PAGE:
In my opinion, the best thing about Irrlicht is the learning curve. I was literally programming 3D applications after I had examined the "hello, world" sample program. It uses a class-based system that is intuitive and easy to remember. It is also simple, and much of the complexities are handled by the engine itself, rather than making the programmer responsible.
Irrlicht supports a wealth of file formats. It will load and display 3ds Max files, Quake 2 MD2 Models, Maya .obj objects, Quake 3 .bsp maps, Milkshape3D objects, and DirectX .x files. 3ds Max and Maya objects are widely supported by many 3D modelers (such as Wings3D), so creation of these files is very easy.
Particle systems are also implemented in the engine, making creation of complex effects such as fire and fountains of water very easy. It even has a rudimentary gravity effect that you can attach to particle systems that cause the particles to fall after a few seconds.
Another nifty feature is the concept of "animators." Animators are classes that can be attached to any object within your program, and are primarily involved in smooth movement of 3D objects. They are easily extended to fit your needs. For example, I had no trouble modifying the "FlyCircleAnimator" to cause the object to fly on an oval-shaped path.
Irrlicht is also well-documented. Although its author, Nikolaus Gebhardt, is slightly rusty on some of his English, the API reference is by no means unreadable. For some of the inner workings of the engine, there is no documentation, but most of the undocumented classes are fairly self-explanatory.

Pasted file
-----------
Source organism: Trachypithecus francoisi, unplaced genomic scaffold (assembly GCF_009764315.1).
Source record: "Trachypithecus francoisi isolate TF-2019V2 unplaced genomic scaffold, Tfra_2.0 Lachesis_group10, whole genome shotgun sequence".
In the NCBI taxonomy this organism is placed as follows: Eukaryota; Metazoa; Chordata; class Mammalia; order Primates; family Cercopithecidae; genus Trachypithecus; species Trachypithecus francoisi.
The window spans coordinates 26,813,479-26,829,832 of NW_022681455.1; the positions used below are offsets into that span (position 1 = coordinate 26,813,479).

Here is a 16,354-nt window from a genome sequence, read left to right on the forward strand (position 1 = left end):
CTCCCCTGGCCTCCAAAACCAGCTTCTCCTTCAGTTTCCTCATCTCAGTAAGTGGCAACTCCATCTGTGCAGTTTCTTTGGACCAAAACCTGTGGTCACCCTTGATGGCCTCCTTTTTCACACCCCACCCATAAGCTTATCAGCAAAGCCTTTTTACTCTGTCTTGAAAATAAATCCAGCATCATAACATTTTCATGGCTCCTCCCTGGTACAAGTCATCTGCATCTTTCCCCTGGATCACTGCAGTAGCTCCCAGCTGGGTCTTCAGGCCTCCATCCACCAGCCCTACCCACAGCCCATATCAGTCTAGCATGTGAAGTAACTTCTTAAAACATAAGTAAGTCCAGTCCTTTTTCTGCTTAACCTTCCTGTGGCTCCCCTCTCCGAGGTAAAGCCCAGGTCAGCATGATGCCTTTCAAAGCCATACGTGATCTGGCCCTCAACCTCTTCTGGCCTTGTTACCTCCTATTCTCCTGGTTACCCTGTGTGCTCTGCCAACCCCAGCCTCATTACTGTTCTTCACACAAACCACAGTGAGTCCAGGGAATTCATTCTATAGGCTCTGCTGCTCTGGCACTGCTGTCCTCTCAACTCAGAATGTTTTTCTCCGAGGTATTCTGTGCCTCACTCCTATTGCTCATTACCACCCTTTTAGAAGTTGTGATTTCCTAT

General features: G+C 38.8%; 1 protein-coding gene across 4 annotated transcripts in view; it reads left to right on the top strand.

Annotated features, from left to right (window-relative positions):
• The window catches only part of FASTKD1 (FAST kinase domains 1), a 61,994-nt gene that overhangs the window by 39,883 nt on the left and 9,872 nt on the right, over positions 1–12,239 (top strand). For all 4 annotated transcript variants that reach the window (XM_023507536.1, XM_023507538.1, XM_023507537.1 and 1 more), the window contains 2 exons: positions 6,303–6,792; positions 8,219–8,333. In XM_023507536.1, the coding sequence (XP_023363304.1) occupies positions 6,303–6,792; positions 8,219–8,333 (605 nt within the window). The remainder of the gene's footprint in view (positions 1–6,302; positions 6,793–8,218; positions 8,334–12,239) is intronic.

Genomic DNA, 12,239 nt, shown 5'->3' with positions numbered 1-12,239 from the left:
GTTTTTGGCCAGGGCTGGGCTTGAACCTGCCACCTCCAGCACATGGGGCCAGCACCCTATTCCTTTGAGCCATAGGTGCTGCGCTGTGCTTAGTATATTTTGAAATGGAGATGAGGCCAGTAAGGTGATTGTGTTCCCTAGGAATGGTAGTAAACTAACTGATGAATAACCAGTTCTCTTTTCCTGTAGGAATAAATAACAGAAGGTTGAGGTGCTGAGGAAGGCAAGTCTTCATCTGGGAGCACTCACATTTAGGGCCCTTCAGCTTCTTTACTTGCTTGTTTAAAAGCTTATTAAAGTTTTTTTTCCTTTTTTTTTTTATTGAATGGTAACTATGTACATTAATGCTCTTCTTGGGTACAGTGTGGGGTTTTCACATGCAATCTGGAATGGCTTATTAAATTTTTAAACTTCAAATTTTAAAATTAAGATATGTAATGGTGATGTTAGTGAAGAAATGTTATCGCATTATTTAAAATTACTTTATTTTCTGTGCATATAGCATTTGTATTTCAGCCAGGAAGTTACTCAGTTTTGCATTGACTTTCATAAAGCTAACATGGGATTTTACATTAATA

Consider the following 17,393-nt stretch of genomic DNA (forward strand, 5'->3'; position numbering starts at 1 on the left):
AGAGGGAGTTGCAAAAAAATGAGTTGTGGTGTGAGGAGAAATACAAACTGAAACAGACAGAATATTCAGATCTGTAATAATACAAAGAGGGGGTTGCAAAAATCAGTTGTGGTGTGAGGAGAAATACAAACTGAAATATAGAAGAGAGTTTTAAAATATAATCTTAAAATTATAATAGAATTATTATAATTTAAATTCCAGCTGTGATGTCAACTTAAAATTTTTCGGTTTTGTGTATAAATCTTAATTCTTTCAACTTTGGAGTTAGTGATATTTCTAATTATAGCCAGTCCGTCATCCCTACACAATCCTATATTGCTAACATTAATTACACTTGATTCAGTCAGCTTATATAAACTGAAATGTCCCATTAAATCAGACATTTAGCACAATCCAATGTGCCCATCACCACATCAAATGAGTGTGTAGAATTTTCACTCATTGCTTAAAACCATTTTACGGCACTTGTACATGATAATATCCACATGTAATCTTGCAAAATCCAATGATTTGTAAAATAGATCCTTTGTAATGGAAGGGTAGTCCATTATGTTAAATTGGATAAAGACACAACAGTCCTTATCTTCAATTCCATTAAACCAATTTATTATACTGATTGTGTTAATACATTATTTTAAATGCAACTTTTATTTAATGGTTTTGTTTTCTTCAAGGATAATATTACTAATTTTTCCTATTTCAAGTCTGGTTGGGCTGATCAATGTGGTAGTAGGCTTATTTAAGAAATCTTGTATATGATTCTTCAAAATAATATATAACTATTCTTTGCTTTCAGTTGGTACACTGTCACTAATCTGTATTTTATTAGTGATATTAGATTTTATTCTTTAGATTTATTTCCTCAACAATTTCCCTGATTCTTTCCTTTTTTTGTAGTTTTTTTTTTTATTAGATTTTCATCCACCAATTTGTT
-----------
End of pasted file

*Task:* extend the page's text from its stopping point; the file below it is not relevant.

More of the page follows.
The engine has one shortcoming that I find annoying: It is virtually impossible to create Irrlicht-compatible animated models without high-end software. The animated model formats that Irrlicht supports are MD2, the Quake 2 character model format, and Microsoft's own .x format. I found creation of models in these formats to be cumbersome at best. I plunked down $25 for Chumbalumsoft's Milkshape3D, but found even that to be lacking in model creation capabilities. It would seem that the best way to design .x models is to model in 3ds Max and use Microsoft's exporter. However, this is but wishful thinking for those of us with limited resources (3ds Max costs $4,000).
Also, as of version 0.6, the "skybox" object is only capable of displaying 16-bit textures, thus showing color banding on higher-quality images. I find this to be a nuisance.
When using the Direct3D renderer, the engine will cause the program to crash if it's running in windowed mode and the user's color bit depth is not 16 or 32 bits. However, this is easily overcome with some basic error checking.
While Irrlicht is clearly still in the beta stadium, it shows some real promise. It has a large, active community that can (and will) answer questions about it.
Irrlicht gave me the motivation to learn C++, as well as teaching me many programming skills. The entire package is only 10MB, so I encourage you to download it and give it a shot! Both Windows and Linux are supported, but Direct3D is only available for Windows (naturally). I have not tried using Irrlicht under Linux, so your mileage may vary.